At a Sept. 19 meeting of the Joint Transportation Committee, WSDOT Deputy Secretary Keith Metcalf told legislators, “Our state transportation system is on a glidepath to failure, because not enough funding has been set aside to maintain and preserve the system we have for the generations to come. The situation on roads will get worse unless the current funding level changes.”
Metcalf told legislators that WSDOT projects that with the current level of funding, it will spend less than half of what is needed to preserve and properly maintain the system. Annual projected spending levels for all asset management efforts is $550 million per year, while the need is $1.24 billion.
Among the strategies WSDOT is taking to manage the system with limited assets are, starting in the 2021-23 biennium, to no longer invest in chip seal conversions, ramp paving, or pavements with speeds of 40 MPH or lower. Metcalf added that WSDOT will also defer repairs, incur more expensive repairs in the future, use up asset service life and fail to meet public expectations.
Metcalf highlighted some of the major areas of need:
- 4,000 lane miles of pavement are due for preservation, another 3,600 are past due
- 15 bridges need replacement, 19 need major rehabilitation
- 60 steel bridges are due for painting, 39 are past due
- 56 concrete bridge decks are past due for repair, and 30 more are due
- 17 of the 22 ferry vessels have a preservation backlog – the average vessel is 28 years old
- More than 20% of the Palouse River and Coulee City (PCC) is in poor condition and only capable of 10 MPH operations
- 110, or 39%, of WSDOT facilities are more than 50 years old
“The prosperity of our state is at risk,” Metcalf said. “The transportation system we have here in Washington is the backbone of our economy and to daily life. Our continued prosperity is intrinsically tied to our transportation system’s health.”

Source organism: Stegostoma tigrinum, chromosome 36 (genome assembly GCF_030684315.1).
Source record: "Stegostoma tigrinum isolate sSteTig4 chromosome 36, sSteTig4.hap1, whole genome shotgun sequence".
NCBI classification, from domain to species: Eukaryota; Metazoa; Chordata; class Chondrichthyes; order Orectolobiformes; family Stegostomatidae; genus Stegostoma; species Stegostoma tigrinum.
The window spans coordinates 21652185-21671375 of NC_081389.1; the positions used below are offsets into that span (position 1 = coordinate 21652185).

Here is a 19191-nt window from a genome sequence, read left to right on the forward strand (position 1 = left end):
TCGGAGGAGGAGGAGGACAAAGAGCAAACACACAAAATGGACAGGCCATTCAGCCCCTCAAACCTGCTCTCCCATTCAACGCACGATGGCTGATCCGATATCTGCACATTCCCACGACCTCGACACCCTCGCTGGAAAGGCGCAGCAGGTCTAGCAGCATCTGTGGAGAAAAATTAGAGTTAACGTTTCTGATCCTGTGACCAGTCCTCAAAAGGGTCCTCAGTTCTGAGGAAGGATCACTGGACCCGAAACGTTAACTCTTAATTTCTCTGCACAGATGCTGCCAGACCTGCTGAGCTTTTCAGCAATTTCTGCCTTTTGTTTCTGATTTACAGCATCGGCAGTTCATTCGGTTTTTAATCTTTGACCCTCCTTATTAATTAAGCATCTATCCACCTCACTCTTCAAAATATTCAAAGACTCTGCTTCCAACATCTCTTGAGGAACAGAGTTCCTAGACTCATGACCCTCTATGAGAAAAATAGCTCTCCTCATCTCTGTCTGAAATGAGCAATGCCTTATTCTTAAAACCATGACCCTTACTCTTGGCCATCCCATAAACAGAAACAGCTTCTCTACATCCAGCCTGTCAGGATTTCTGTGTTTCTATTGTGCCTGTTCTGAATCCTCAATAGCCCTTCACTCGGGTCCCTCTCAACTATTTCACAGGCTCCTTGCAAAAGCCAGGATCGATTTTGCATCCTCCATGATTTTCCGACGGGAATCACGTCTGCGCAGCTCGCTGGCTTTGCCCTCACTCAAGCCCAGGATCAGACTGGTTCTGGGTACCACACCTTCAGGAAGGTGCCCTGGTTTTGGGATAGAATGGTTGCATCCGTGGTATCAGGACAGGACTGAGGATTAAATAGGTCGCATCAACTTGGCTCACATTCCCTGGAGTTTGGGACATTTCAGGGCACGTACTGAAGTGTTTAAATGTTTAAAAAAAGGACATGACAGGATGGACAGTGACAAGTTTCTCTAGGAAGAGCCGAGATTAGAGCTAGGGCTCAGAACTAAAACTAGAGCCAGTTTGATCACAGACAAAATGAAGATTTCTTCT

Click here to see Metcalf’s powerpoint presentation. Click here to watch his entire testimony before the Committee (about 20 minutes).
AGC has encouraged the Legislature to increase transportation revenue to provide additional preservation and maintenance funds as well as to address yet unfunded needs, such as a new Columbia River Crossing and Highway 2 trestle. Senate Transportation Committee Chair Steve Hobbs introduced a $16 billion package in the 2019 legislative session. It failed to make it through the Legislature but recently, House Transportation Committee Chair Jake Fey has stated that he is working on a funding package to be introduced in the 2020 session.
AGC is opposing Initiative 976, known as the $30 Car Tabs initiative, which will be on the November ballot. If I-976 passes, it will dig an even deeper hole with regard to funding and preserving the state’s transportation system, and it would likely end any political discussion of new funding. Click here to visit the No On I-976 campaign website for more info.